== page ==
Two years later, many find comfort at Codman Square support group

Victims of the 2010 earthquake in Haiti continue to find solace and medical treatment at Dorchester’s Codman Square Health Center, which has created a special program to focus on the specific needs of the Haitian clients still coping with the after-effects of the disaster.

Olivia Appolon, a social worker at Codman who has worked there since 2001, estimates that the behavioral care staff saw an increase of 80 new Haitian patients in the first few months after the Jan. 12, 2010 earthquake.

“I’ve been here for a number of years and it had been difficult to get Haitian patients to utilize behavioral health services,” Appolon said. “People have been more receptive of these services since the quake.”

Many patients came in during the immediate aftermath with symptoms and somatic complaints like headaches, upset stomach, and feeling fatigued Appolon said.

“They would say ‘Kò m pa bon’ I’m not feeling well and when testing didn’t prove any organic causes, we realized the only thing they all had in common were that they were survivors of the quake.”

At the numerous Haiti Relief Clinics, staff provided physical check-ups and preliminary mental evaluations, along with information about post-traumatic stress disorder (PTSD) to help them manage the symptoms. Though most of the patient base was in Boston (mainly Mattapan and Dorchester) people came from Randolph, Brockton, Cambridge, Malden and Everett. These clinics lasted through July 2010.

Now, the health center is launching a new series dubbed the Haitian Support Program, which will gather survivors in a group setting every other Saturday beginning Jan. 15.

“In the beginning, the focus was to help with basic needs like immigration, housing and food,” said France Belizaire, another social worker who was part of Codman’s initial response team. “People that would come from Haiti, would get all their shots, a full check up, then see a clinician, get an evaluation and join the group.”

“There wasn’t a lot of therapy,” adds Appolon. “If [patients] needed therapy we would refer them on an individual basis. We provided what can be called psychological first-aid.”

Belizaire, then an intern, has since graduated from Simmons College’s masters of social work program and now works as one of the social workers in the support group, which started in the summer of 2010. The program is funded by a federal grant from the Substance Abuse and Mental Health Service Administration and is locally administered by the state’s Department of Public Health (DPH).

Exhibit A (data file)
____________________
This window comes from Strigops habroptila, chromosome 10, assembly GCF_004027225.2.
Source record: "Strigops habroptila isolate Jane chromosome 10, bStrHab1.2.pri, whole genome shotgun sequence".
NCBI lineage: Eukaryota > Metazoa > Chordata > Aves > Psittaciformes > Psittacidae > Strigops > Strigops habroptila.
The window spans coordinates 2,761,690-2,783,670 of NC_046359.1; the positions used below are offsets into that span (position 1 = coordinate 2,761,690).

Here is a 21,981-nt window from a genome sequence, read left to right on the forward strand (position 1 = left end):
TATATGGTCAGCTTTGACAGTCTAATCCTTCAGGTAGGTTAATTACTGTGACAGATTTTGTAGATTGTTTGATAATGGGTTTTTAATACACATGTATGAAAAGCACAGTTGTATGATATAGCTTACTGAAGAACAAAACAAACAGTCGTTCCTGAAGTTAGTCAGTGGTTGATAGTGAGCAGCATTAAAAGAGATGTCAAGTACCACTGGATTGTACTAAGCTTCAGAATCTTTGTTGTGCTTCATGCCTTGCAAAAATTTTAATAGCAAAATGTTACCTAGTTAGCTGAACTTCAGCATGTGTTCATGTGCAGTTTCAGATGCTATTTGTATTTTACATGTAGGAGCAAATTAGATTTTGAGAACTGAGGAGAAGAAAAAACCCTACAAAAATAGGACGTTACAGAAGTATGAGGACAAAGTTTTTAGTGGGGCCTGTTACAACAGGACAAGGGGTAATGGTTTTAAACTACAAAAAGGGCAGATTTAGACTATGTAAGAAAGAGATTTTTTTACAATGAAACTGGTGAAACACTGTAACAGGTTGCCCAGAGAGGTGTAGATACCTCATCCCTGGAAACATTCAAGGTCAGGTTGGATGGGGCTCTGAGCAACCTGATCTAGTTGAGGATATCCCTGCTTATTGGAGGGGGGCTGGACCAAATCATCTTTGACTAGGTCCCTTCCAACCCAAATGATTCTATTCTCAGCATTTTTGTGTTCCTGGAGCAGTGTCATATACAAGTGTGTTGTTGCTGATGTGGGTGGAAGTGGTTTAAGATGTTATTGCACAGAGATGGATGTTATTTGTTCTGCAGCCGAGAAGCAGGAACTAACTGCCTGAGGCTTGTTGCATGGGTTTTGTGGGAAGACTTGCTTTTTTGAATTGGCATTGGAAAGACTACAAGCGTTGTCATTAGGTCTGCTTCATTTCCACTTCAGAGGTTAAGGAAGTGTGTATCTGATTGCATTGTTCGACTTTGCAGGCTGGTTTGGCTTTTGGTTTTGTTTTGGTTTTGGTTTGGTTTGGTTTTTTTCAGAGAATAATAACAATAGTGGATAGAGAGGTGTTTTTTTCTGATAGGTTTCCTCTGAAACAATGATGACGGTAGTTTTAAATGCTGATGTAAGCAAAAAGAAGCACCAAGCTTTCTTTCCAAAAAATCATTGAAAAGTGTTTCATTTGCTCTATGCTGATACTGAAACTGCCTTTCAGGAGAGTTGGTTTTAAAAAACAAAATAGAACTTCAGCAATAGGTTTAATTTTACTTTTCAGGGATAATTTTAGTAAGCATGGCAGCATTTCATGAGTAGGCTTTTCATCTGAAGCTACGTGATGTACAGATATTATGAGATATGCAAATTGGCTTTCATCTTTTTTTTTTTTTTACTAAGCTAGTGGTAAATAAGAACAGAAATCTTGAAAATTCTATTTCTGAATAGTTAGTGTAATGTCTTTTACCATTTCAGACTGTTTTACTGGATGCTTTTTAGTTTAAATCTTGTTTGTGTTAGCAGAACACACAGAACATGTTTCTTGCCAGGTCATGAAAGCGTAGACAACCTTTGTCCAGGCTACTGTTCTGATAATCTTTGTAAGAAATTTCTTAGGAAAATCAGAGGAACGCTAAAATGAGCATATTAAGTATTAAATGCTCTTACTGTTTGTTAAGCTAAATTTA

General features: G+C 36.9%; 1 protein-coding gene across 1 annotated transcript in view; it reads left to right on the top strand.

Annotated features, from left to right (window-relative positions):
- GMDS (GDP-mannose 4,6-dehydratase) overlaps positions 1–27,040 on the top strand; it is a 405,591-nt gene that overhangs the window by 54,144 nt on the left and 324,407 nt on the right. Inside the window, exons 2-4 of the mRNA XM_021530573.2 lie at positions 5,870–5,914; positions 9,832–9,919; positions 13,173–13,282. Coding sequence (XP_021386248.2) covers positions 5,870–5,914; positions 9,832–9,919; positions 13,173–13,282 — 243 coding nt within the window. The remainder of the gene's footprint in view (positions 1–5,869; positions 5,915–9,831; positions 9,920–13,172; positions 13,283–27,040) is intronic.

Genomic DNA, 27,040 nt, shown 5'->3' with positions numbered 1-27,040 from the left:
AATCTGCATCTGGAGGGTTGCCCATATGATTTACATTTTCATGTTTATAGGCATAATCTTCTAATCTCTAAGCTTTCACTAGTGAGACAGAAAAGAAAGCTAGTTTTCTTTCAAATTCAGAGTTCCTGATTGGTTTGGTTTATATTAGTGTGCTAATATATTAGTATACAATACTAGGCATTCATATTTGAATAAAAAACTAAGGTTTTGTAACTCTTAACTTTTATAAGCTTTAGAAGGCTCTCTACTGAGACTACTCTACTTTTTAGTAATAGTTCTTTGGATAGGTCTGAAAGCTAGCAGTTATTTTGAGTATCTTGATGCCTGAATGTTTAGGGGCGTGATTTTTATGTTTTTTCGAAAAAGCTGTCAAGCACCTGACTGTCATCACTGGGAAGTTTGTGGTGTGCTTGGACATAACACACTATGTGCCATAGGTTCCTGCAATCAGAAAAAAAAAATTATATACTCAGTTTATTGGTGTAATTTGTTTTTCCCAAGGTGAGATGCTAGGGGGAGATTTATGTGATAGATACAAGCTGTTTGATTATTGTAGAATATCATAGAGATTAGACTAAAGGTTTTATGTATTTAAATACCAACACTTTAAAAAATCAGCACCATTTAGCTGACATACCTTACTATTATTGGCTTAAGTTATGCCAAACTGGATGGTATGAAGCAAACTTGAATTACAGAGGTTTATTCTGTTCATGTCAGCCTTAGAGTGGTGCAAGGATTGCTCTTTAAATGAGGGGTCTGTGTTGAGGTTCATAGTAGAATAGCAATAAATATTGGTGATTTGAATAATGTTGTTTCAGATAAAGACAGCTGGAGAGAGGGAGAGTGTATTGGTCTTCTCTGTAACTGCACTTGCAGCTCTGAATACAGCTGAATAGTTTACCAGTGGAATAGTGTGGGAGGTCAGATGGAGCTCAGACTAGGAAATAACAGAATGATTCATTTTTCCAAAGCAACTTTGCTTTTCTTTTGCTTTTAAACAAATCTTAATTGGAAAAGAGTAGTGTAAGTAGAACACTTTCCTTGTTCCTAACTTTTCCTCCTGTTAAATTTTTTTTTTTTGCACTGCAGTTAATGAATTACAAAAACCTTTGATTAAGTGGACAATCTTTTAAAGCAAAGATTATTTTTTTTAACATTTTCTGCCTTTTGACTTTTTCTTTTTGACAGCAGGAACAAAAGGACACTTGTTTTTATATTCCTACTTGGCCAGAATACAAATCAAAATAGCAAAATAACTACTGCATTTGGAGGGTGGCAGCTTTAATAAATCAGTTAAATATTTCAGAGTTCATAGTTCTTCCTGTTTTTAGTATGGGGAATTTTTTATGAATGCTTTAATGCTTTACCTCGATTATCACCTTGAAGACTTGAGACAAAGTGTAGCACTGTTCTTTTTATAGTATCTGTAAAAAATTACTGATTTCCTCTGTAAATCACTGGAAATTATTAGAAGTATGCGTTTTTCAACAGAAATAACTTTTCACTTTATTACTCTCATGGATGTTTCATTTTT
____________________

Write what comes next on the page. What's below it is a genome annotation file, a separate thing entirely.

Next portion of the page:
DPH was the main provider of health insurance for the first wave of survivors that came to Massachusetts. Patients received comprehensive care free of charge, which included medical, dental, eye health and behavioral services.

Staff track patient care and status in monthly reports on various issues that they discuss in sessions, including housing, immigration and nutrition. [The program] currently has 10-12 (in addition to 6-8 children) consistent clients every other Saturday.
Two years after the quake, many survivors are confronting challenges with getting jobs, access to limited benefits and immigration.
“This year, some of the clients are taking ESL courses and have jobs,” said Belizaire. “We call clients to see if they will come to the group and many cannot.”

For those who have yet to find work, learning English is important for them says Belizaire.

“The process can be stressful. They say ‘alright, I’ve been here for a year, and I applied for a job but haven’t [gotten] a job.”
Outreach manager Beatrice Martin helps many clients get access to resources. She refers clients to training programs along with Codman Square’s Health Leads program – which helps low-income residents with food stamps and bill payment.

“While many are dealing with this tough economy, they are still coping with grief and loss,” said Belizaire. “We’ve been working with the clients to help them talk about their lost family members. Many are still holding it in.”

According to the Codman staff, one of the main barriers to providing services has been immigration. Many patients have Temporary Protected Status (TPS), and while all it does allow them to remain in the US and grants legal status to work, it only provides emergency health insurance.

“Many of our clients are on emergency cash assistance. They apply to get some money, but some still [aren’t eligible] to get food stamps,” said Belizaire. “Some may get about $100 or so [every] few months, and then they have to re-apply. Not to mention, some clients have to wait for work permits after they file for TPS.”

Codman Square’s patient-centered approach that provides incoming clients with a team of providers is making a difference, said Appolon.

“We have a diverse group of providers that can relate to the population that they serve,” Appolon said. “The fact that Codman welcomes everybody, makes it a home for people in the community. People can walk-in anytime for services and we have same-day appointments… It’s a plus for the community to have access to care right away.”

Most of the health care providers involved in the Codman program are of Haitian descent. Belizaire thinks the diversity of the staff enables them to provide care in a way that makes patients comfortable.

“I wanted to work here at Codman Square because I wanted to work with Haitian clients,” said Belizaire. “I was looking for a place where …I can really help my community and to help work [against] the stigma of mental health. I wanted to educate my community and show that mental health is not about ‘moun fou’ (crazy people) – it’s about healthy living.”

Two years after the earthquake that led these survivors to Boston, to Dorchester, the providers say their patients have served as inspiration.

“Many Haitians pick up the pieces and keep pressing forward.”